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Recent messages from Interim Chancellor Sakai and Chancellor Solemsaas on Kilauea lava and seismic activity

The University of Hawai‘i at Hilo and Hawai’i Community College are closely  monitoring the ongoing Kilauea activity.

May 6, 2018

Aloha University of Hawai‘i at Hilo and Hawai‘i Community College ‘ohana,

The ongoing Kilauea activity remains a serious concern for many of our ‘ohana members, and we continue to care for the safety and well-being of all those affected.

To ensure the sharing of accurate information and to help answer questions that some of you might have, we have developed a set of responses for Frequently Asked Questions (found at the end of this message).

Resources

We would like to remind everyone that people feel many different emotions related to a natural disaster. Some ways to help cope with emotional distress include stretching, deep breathing, staying hydrated, avoiding the use of drugs and alcohol, and trying to maintain healthy sleep and eating routines.

UH Hilo students are encouraged to visit the Counseling Services website for information about caring for yourself and others during this time. To make an appointment call 932-7465, email uhhcouns@hawaii.edu, or walk-in to the office on the 2nd floor of the Student Services Center, Monday-Friday, 7:45-4:30 pm.

Hawai‘i CC students are encouraged to reach out to therapist Kate De Soto at 934-2706 or visit the Counseling, Advising & Support Services Center website. To make an appointment call 934-2720, Monday-Friday, 8:00 a.m.-4:30 p.m.

Employees have access to the University of Hawaiʻi Employee Assistance Program (EAP), which offers counseling support for those families facing crises and problems that affect work performance. For more information about the EAP, call 808-543-8445.

If you or someone you know is in crisis at any time, please seek support:

24 Hour National Disaster Distress Helpline 1-800-985-5990.
Text: “TalkWithUs” just like that to: 66746.
TTY: 1-800-846-8517.
Disaster Distress Hotline.
Crisis Line of Hawai‘i 1-800-753-6879.
Crisis Text Line: Text “Aloha” to 741-741.

As always, continue to keep yourself informed by listening to the latest Civil Defense messages, visiting the UH for Puna website, and listening to your local TV and radio stations.

Mahalo, and be safe.

Marcia Sakai, Interim Chancellor, UH Hilo

Rachel Solemsaas, Chancellor, Hawai‘i Community College

 

FAQs

How far is the recent volcanic activity from the UH Hilo and Hawai‘i Community College campus?

The new eruption site is about 20 miles southeast of the Hilo campuses. This eruption is part of the ongoing Pu‘u ‘O‘o eruption that began in 1983. On Monday, April 30, 2018, magma started moving underground from beneath the Pu‘u ‘O‘o vent to the east. The movement of magma created a trail of smaller earthquakes that moved eastward into the Leilani Estates region by Thursday, May 3. Lava reached the surface within the subdivision on the same day as this new phase of the eruption began.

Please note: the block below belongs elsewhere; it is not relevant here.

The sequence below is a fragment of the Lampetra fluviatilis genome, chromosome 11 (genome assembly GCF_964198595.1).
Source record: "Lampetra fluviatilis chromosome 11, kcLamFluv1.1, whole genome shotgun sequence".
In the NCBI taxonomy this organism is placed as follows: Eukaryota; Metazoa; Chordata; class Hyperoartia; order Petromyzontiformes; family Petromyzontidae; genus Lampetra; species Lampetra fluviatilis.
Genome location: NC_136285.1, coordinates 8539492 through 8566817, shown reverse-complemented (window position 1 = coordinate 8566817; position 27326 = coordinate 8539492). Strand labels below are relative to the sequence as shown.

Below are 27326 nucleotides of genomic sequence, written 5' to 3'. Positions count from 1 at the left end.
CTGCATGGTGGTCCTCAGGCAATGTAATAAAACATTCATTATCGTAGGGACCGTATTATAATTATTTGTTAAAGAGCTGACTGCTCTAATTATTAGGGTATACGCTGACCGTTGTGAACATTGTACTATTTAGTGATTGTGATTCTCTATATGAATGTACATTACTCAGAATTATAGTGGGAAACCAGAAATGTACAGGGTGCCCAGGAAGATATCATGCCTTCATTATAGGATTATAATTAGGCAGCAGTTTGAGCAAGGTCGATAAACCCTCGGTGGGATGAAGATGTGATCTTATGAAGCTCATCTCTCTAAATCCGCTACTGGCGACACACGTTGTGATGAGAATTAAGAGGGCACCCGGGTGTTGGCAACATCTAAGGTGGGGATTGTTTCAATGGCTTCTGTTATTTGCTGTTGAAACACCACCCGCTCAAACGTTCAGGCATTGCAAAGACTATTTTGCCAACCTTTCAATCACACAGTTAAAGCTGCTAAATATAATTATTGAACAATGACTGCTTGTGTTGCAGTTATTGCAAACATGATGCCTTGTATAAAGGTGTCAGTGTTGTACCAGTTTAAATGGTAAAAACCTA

What were the alarming red clouds shown in the national news pictures of Kilauea volcano this past week?

The reddish clouds of rock dust were produced as the center of the Pu‘u ‘O‘o vent collapsed. Magma moving towards Leilani Estates partially drained the small magma body beneath Pu‘u ‘O‘o causing the cone to collapse. Subsequent earthquakes created more collapses and ash clouds. It is important to note these were not eruptions and there is no indication that explosive eruptions are going to take place during this eruption.

In what direction is the lava flowing?

Currently there is no lava flowing any great distance from the new vents. If and when the new vents stabilize, any lava flows will go downhill to the south and eventually enter the ocean. Depending on the size of the lava flows they could reach the ocean in as little as a day or as long as several weeks.

Could the lava reach the UH Hilo or the Hawai‘i Community College campus?

There is no chance that lava flows related to this eruption will reach the Hilo campuses.

Does the eruption pose any health hazards for students and employees while on the UH Hilo or Hawai‘i Community College campus?

There is no increased health hazard on the Hilo campuses due to the eruption. However, due to increased gas emissions, there is a possibility for sporadically heavier vog concentrations at times in the future.

How are the earthquakes related to the eruption?

The small earthquakes that moved eastward were directly related to the underground movement of magma in Kilauea Volcano. The large earthquakes experienced on May 3 and 4 are related to movement of the south flank or south side of Kilauea Volcano. A large section of the south side of Kilauea Volcano is constantly being pushed southward or seaward by pressure or stress within the volcano. The movement of magma and the movement of the south side of the volcano are both related to this pressure, so there is a connection between the two. The movement of magma from beneath Pu‘u ‘O‘o appears to have altered the stress field, which in turn triggered the earthquake.